I haven't had any real problems with arty so far, but a lot of regrets about too
many fights, using my hands to pound on things instead of using a rubber mallet,
I find myself doing quite a few "work around's" such as bigger handles on tools,
cam locks instead of thumb screws, etc...
Like Chuck Yeager said, as you get older, "don't give up, give in"...
Along with hands, eyes change a lot too... I have to really light the shop
now... probably would blind a 20 year old or force them to wear shades.. lol
Please remove splinters before emailing
My husband, now 63, too has what he calls old man hands. They have wrinkles
and scars. They hurt when the weather turns cold and his dexterity is not
what it once was. He made his living with those hands, welding, repairing
big iron and operating heavy equipment.
When he was working and would come home with his hands stained with grease
and smelling of diesel fuel he would at times feel self concious of them. To
me it meant he was working, and it was a good thing. If his nails were
clean, times were tough and money was tight. Such is the life of a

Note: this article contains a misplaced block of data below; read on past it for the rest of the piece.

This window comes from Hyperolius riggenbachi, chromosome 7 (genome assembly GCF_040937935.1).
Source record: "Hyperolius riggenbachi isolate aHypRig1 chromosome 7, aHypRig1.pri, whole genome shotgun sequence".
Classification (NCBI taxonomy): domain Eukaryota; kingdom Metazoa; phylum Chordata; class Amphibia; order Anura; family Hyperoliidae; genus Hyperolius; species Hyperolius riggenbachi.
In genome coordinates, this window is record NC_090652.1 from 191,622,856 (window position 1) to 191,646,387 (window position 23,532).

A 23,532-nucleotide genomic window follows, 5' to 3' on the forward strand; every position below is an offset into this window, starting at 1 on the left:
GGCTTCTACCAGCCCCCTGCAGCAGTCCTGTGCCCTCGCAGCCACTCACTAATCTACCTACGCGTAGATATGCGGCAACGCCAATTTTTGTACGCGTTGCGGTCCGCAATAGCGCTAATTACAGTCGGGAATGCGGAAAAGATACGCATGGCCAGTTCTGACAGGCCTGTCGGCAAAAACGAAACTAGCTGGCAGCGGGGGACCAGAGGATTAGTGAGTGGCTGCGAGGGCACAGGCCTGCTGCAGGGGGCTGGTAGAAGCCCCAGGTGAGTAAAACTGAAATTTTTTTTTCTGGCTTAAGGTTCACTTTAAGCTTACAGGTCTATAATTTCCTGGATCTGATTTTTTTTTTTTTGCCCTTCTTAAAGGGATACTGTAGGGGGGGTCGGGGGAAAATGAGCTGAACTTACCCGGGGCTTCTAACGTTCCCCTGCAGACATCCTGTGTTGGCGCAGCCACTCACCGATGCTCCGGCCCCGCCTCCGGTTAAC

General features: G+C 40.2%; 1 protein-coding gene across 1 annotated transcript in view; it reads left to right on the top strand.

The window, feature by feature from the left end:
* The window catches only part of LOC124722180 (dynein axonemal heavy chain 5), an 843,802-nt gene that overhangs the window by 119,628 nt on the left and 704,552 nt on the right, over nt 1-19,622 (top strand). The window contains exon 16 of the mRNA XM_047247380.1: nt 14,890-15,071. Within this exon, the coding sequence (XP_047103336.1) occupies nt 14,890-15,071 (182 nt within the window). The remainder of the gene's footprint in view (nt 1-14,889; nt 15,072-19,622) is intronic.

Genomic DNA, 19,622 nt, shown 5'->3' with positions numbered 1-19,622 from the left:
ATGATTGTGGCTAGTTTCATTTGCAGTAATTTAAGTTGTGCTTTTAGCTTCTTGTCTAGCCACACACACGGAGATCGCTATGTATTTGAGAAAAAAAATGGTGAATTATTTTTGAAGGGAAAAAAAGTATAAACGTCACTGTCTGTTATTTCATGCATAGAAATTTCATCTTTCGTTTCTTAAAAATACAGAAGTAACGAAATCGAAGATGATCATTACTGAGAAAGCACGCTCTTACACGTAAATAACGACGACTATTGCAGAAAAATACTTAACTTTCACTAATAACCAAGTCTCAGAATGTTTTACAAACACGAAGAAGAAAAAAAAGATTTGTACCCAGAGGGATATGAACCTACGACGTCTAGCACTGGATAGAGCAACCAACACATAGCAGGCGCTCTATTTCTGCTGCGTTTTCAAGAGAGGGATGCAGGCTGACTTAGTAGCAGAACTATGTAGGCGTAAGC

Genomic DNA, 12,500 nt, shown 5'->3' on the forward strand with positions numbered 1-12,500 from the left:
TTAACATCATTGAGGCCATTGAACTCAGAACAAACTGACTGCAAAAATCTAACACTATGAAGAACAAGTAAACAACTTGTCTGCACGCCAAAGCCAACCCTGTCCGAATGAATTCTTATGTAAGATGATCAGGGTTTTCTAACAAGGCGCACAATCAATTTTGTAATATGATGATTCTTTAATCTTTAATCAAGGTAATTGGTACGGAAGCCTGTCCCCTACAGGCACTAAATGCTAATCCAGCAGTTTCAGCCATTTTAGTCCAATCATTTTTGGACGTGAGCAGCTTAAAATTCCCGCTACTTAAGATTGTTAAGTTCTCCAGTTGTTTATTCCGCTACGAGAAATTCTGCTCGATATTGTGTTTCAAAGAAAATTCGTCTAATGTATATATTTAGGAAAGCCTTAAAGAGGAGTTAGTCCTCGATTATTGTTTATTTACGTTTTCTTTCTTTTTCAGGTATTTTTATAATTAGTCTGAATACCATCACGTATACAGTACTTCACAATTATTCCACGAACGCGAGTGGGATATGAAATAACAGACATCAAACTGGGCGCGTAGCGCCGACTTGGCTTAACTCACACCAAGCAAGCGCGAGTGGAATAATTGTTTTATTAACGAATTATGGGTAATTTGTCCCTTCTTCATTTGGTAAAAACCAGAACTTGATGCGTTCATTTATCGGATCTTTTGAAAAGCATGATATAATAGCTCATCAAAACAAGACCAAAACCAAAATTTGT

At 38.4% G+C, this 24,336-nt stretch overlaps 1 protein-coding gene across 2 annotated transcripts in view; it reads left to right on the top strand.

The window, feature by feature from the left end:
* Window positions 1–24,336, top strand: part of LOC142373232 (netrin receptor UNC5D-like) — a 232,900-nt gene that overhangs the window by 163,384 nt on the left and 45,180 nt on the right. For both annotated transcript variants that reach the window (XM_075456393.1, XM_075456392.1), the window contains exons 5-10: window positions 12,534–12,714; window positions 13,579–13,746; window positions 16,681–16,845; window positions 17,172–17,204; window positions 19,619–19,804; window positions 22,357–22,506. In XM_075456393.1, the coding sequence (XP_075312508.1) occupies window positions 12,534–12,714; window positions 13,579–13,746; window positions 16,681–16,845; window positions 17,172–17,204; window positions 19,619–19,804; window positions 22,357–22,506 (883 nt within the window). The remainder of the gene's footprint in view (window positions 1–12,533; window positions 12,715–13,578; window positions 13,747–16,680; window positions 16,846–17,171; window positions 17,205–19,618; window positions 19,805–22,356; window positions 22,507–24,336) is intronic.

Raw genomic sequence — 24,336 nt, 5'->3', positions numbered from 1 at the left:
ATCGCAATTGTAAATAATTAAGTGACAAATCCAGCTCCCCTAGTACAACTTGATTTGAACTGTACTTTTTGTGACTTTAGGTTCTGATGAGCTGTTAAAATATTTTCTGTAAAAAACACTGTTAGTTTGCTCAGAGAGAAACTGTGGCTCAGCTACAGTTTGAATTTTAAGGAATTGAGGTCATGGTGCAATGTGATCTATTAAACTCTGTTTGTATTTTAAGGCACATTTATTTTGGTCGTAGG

He looks at them from time to time and says they are ugly and old looking
but when I look at them and see part of his life story.
To me (his much younger wife) they are beautiful, because they tell
something about him.
Tonight was the first time that I noticed it.
I have wrinkles on my hands.
It never occurred to me that the wrinkles on my face , which did not
bother me, might have a replication on my hands.
My hands look, somehow, reptilian.
Now, I am a reasonably young man, at 56 - reasonably so, or so I tell
But - can these hands, which seem so unreasonably wrinkled, be capable
of what I want them to do?
I thought my hands to be younger than myself.
tjwatson1ATcomcastDOTnet (real email)
Fri, Jun 15, 2007, 8:57pm email@example.com (Tom Watson) doth lament:
Tonight was the first time that I noticed it.
I have wrinkles on my hands. <snip of the rest of this heart breaking
Eh, Tom, you're looking at this in the wrong perspective. I've got
10 years on you, and I've got stuff like this all figured out. It's the
water. Proven medical fact, if you stay in the tub for too long, your